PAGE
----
Monsignor Quixote, is not so much a novel as a whimsical meditation on faith and doubt and the varieties of human folly - a meditation with plenty of illustrations. As such it is often charming, bemusing rather than provocative, leisurely rather than energetic, at times even a bit slack. More than any work of Greene's that I have read, it is suffused with nostalgia for the pre-industrial, pre-bourgeois world, a world of face-to-face encounters between man and God, man and man, man and beast. Greene celebrates a world of simple appetites that can be directly satisfied when two contentious friends sit down to cheese, sausage, wine and talk. Monsignor Quixote, mildly invites - rather than compels -the reader to share this humble feast.
— New York Times
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Product Details

  • ISBN-13: 9780671459840
  • Publisher: Simon & Schuster Adult Publishing Group
  • Publication date: 9/1/1982

Meet the Author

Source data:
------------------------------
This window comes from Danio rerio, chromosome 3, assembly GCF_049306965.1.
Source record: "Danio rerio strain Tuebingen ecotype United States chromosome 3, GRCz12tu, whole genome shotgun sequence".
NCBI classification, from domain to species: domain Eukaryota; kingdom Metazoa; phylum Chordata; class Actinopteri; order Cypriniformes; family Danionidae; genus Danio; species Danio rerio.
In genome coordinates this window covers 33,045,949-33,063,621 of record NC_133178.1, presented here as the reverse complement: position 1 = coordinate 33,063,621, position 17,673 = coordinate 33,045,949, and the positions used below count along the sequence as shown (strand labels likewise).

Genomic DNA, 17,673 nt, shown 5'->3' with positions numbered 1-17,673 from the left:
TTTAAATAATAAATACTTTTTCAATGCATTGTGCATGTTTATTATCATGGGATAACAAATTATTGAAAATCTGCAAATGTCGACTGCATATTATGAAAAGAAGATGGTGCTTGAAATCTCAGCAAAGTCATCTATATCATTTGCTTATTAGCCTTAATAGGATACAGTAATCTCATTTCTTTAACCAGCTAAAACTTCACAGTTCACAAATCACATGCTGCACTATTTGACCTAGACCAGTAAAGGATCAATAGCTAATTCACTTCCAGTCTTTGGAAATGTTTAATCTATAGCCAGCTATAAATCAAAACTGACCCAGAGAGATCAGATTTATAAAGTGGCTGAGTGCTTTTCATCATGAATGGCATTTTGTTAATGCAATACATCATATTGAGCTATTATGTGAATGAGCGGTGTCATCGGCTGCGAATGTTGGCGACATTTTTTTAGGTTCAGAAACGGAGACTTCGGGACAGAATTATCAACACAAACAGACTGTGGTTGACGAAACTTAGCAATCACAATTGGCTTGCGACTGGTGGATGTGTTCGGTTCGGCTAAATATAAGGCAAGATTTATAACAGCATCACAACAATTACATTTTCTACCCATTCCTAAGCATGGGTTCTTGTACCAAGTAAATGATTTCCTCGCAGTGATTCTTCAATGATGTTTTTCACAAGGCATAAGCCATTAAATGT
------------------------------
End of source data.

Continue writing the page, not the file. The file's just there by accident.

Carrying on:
Graham Greene (1904-1991), whose long life nearly spanned the length of the twentieth century, was one of its greatest novelists. Educated at Berkhamsted School and Balliol College, Oxford, he started his career as a sub-editor of the London TimesHe began to attract notice as a novelist with his fourth book, Orient Expressin 1932. In 1935, he trekked across northern Liberia, his first experience in Africa, told in A Journey Without Maps (1936). He converted to Catholicism in 1926, an edifying decision, and reported on religious persecution in Mexico in 1938 in The Lawless Roadswhich served as a background for his famous The Power and the Glory, one of several “Catholic” novels (Brighton RockThe Heart of the MatterThe End of the Affair). During the war he worked for the British secret service in Sierra Leone; afterward, he began wide-ranging travels as a journalist, which were reflected in novels such as The Quiet AmericanOur Man in HavanaThe ComediansTravels with My AuntThe Honorary ConsulThe Human FactorMonsignor Quixoteand The Captain and the EnemyAs well as his many novels, Graham Greene wrote several collections of short stories, four travel books, six plays, two books of autobiography, A Sort of Life and Ways of Escape, two biographies, and four books for children. He also contributed hundreds of essays and film and book reviews to The Spectator and other journals, many of which appear in the late collection ReflectionsMost of his novels have been filmed, including The Third Man, which the author first wrote as a film treatment. Graham Greene was named Companion of Honour and received the Order of Merit among numerous other awards.